The full decision is quite wordy at 15 pages, but the punishment is simple enough to understand.
Under the guidelines given, the punishment for breaking the rules is 12 points. However, this is reduced on a sliding scale based on how much a club was over.
As Blues were found to be £9million over, that gave a reduction of five points to take it the deduction to seven.
Blues were given one point back in mitigation as they have complied with the letter the club were sent by the EFL on August 2, so that makes a deduction of 6.
However, as Blues were so far over in one season – well over £20million above the threshold – that was considered an aggravating factor which added a further 3 points deduction, making a total of 9.
This deduction is to be put into place immediately.
So what about Kristian Pedersen?
The decision confirms that Blues were under a registration embargo from May 2 until the club’s year end (June 30) so that final P&S result following any transfer profits can be confirmed.
Birmingham City entered into a transfer contract with FC Union Berlin on June 8 and applied to the EFL for registration of the transfer on June 29.
The EFL emailed former FD Roger Lloyd and former financial controller Gary Moore referring to the embargo which had been placed on the club on July 3 and confirmed that the embargo would remain in force on July 13.
EFL Chief executive Shaun Harvey told the hearing he had never seen in six years a club ignore a registration embargo and that it had put the club in a very difficult position.
However, the disciplinary commission did not see the signing of Pedersen as an aggravating factor, referring to the EFL allowing Blues to register Pedersen in August 2018. Thus Blues were not given any further punishment for Pedersen.
The Commission did confirm that it was clear from Ren Xuadong’s evidence that the club knew that in entering into transfer contracts it was running the risk that the registration would be refused.
The club had forecasted player profits of £8.3million and failed to do so, despite continual assurances to the EFL that it would. It was only on July 10 that the club accepted that they would break the P&S limits.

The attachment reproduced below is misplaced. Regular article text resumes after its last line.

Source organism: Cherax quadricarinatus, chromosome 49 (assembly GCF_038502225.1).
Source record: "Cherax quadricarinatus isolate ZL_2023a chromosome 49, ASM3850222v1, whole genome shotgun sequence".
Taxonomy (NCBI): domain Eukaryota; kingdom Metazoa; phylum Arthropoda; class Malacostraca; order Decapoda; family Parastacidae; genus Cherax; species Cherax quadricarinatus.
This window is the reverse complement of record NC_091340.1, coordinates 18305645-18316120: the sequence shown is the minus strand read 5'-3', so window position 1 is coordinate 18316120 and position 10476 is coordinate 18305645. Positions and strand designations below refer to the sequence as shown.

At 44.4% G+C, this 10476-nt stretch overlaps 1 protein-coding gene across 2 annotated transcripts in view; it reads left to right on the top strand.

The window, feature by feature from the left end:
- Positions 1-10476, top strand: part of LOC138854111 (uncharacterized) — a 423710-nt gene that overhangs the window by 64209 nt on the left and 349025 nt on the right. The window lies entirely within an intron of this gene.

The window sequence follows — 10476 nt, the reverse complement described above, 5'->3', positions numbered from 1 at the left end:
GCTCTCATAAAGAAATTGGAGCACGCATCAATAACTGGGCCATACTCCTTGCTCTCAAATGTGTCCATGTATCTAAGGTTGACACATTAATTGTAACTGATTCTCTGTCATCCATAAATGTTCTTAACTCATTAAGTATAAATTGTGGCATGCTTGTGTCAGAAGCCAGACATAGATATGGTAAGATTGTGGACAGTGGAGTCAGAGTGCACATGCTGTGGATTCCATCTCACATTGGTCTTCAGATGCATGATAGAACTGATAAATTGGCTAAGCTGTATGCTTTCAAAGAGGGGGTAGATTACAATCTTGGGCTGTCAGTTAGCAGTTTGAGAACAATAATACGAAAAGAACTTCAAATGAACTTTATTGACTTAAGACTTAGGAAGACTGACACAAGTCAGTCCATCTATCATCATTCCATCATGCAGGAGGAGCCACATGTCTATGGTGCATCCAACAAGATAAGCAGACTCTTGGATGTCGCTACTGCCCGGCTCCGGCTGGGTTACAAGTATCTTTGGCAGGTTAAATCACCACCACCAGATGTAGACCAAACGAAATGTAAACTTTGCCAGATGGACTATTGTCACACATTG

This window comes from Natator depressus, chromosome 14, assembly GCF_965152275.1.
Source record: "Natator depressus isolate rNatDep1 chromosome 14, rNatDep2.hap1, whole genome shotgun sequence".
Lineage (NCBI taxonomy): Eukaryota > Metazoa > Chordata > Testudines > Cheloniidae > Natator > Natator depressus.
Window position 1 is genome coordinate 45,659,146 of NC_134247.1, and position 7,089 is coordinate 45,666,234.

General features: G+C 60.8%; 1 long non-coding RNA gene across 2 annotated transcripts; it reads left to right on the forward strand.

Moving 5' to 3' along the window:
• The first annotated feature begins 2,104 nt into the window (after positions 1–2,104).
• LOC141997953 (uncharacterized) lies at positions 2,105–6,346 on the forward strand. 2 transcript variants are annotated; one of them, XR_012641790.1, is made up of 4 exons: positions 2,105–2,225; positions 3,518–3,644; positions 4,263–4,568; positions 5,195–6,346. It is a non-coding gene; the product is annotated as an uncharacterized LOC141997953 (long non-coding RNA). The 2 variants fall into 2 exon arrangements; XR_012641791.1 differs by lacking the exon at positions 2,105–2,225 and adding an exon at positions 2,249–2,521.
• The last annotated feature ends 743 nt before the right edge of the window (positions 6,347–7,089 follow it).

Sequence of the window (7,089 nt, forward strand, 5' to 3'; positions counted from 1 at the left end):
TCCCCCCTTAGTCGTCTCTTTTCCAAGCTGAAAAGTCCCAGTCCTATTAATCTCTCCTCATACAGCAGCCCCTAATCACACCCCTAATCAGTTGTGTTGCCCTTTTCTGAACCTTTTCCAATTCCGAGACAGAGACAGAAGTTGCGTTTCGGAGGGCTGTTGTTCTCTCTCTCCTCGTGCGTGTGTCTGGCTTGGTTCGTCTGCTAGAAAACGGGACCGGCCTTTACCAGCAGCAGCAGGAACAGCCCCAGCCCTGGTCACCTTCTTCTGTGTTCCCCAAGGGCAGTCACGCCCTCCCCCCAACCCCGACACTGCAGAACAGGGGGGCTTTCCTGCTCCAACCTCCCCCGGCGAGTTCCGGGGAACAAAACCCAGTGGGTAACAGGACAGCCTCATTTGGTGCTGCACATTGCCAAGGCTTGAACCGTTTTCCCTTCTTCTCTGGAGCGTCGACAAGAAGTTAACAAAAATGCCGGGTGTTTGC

There is nothing within the hearing document talking about embargoes going forward – but nothing clarifying that these have been lifted either.
The EFL have also not clarified in their statement that Blues are allowed to trade freely or offer contracts either.
I can’t say without any certainty, but it’s my belief that until the 14 day period where the EFL or Blues can appeal the decision is over we can’t expect any further clarification and the business plan imposed on the club remains in place.
Once the decision is confirmed – and I do not believe the club will appeal – I think we’ll see things going back to normal.
Interestingly, next week is the deadline for forecasts for this year’s P&S result.
As Blues have failed, it’s my understanding Blues will only be measured on one year – this year – for their result. As long as the club have kept the P&S result to less than £13million lost, we should be fine.
What worries me is that the disciplinary hearing seems to confirm what I have believed for a long time – that the owners and/or their representatives such as Ren or Edward Zheng Gannan did not understand that the club had to meet the limits required.
I hope that on his visit to the club today, Wang Yaohui (Mr King) will have impressed upon Ren and Zheng that they must do better in their governance of the club.
There are two things I think to draw from this result.
Firstly, the EFL confirmed in their statement Blues were the ONLY club to have failed the P&S requirements last year.
Many clubs were in trouble last May but that statement shows that it’s all about how clubs react to the initial forecasts.
I think it also shows the danger of relying on accounts alone. The result for P&S purposes differs greatly and the truth is, we don’t know how much clubs can claw back.
As an example, the initial figure I saw for Blues was an aggregate loss of £61million – but at the hearing it was down to £48million.
Secondly, other clubs will need to be wary this season as now a precedent is in place.
There are a host of clubs who I believe have been pretty financially irresponsible this year – including our pals from across the expressway – and now the onus will be on them to get themselves into line as they can no longer plead ignorance of what the sanctions are.